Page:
Today, we’re exploring music of a very different kind. These recordings were made in the 1950s and 1960s by U.S. Navy engineer Frank Watlington and bio-acoustician Dr. Roger Payne. Released in 1970 for general consumption, the album Songs of the Humpback Whale went multi-platinum, and has been widely credited with inspiring generations of nature lovers to come to the aid of the gentle, intelligent creatures.
Watlington first discovered the sounds while working at a top-secret U.S. Government listening station in Bermuda. At that time, commercial whaling had driven many species of whale to the brink of extinction, so he didn’t tell anyone about the sounds he’d discovered because he was afraid they would be used to hunt the giant mammals. Eventually, he did seek out the advice of Dr. Payne, who helped analyze and decode the sounds.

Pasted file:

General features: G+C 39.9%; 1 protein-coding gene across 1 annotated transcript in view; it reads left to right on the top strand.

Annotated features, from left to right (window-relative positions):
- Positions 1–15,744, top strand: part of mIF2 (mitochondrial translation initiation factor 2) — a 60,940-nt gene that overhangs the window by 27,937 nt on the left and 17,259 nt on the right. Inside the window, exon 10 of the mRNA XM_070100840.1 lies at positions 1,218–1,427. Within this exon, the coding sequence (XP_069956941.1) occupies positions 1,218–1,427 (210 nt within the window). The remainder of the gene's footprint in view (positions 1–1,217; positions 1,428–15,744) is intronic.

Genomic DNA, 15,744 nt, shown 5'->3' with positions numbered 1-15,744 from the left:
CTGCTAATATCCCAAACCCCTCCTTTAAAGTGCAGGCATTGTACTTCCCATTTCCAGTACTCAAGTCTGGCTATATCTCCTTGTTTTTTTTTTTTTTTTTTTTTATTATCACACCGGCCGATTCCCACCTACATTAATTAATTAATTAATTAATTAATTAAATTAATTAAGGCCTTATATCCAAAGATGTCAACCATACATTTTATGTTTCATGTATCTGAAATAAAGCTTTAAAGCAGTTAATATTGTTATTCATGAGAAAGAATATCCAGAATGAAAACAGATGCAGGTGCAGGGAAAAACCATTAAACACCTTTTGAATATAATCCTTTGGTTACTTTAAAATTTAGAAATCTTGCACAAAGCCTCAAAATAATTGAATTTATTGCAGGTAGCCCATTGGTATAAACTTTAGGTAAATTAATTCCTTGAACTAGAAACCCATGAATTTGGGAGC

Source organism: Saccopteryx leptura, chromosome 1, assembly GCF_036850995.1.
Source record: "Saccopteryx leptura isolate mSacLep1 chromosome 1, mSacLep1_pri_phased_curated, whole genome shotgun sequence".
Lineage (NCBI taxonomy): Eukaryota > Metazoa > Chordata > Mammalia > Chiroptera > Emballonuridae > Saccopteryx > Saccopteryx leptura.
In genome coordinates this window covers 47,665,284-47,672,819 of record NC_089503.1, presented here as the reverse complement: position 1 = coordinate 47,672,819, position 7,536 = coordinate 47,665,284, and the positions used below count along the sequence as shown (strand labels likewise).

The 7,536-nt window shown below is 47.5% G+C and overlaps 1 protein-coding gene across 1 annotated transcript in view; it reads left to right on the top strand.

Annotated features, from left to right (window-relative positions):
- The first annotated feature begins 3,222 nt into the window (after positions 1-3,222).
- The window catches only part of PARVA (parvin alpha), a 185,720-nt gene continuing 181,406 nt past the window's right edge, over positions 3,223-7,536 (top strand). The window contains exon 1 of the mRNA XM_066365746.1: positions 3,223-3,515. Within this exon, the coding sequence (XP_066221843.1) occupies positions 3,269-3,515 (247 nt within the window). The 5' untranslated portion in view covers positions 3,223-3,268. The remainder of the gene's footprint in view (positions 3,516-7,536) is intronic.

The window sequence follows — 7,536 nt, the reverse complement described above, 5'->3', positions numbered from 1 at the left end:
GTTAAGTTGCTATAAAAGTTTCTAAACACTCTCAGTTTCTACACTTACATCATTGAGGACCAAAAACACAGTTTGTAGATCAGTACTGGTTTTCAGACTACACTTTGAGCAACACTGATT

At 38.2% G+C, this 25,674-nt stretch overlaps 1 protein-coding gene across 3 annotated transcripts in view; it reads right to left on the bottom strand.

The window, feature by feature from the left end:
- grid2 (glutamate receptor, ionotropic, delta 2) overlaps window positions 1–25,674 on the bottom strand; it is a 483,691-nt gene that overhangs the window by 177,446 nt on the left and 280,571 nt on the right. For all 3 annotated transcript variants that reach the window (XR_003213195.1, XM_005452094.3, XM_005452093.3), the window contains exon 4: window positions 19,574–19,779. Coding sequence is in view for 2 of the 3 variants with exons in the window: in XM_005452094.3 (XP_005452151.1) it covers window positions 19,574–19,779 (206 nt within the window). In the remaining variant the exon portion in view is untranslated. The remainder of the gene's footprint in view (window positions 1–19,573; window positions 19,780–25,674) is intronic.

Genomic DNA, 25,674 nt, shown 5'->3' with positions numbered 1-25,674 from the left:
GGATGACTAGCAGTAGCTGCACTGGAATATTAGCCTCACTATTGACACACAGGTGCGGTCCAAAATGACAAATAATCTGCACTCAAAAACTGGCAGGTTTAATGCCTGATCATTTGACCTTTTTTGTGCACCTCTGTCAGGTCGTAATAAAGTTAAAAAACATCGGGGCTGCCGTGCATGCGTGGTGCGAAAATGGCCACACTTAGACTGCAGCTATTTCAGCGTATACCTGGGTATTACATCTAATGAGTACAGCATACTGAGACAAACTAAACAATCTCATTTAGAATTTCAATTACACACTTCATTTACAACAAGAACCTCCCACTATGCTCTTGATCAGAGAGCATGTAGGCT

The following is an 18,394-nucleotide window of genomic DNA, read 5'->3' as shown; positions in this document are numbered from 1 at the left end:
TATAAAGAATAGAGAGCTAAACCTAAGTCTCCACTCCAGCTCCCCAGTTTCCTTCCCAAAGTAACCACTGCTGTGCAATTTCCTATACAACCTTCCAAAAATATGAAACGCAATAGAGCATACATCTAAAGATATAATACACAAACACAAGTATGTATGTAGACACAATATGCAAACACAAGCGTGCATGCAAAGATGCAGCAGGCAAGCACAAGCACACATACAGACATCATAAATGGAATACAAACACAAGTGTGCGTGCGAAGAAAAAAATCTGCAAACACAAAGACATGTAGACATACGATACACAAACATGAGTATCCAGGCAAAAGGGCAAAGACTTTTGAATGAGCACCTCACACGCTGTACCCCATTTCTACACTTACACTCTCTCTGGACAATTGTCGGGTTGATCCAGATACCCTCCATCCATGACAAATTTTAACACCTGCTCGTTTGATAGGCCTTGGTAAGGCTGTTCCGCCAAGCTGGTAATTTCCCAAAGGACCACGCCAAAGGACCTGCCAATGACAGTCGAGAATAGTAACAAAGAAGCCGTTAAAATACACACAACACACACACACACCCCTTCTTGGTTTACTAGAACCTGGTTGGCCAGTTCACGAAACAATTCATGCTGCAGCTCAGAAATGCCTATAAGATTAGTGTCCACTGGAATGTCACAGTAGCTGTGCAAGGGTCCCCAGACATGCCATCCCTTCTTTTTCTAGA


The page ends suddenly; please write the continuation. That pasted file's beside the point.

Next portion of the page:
“Few experiences have had a deeper effect on me — it changed my life. When I heard the sounds that those whales made, it had such a profound effect on me that I wanted everyone to hear them, and the idea of making a record was born.”Dr. Roger Payne
I’m not big on religion, but I find listening to these other-worldly songs as close to a religious experience as I’ve ever felt. How anyone could mistreat or hunt these creatures is utterly beyond me. I’m not the only one who finds them inspiring and deeply important. NASA included a segment of the recording on their Golden Record which was sent in the Voyager spacecraft in 1977, alongside music by Bach, Mozart and Louis Armstrong.
You can learn more about these amazing animals and their music on the Whale.org website.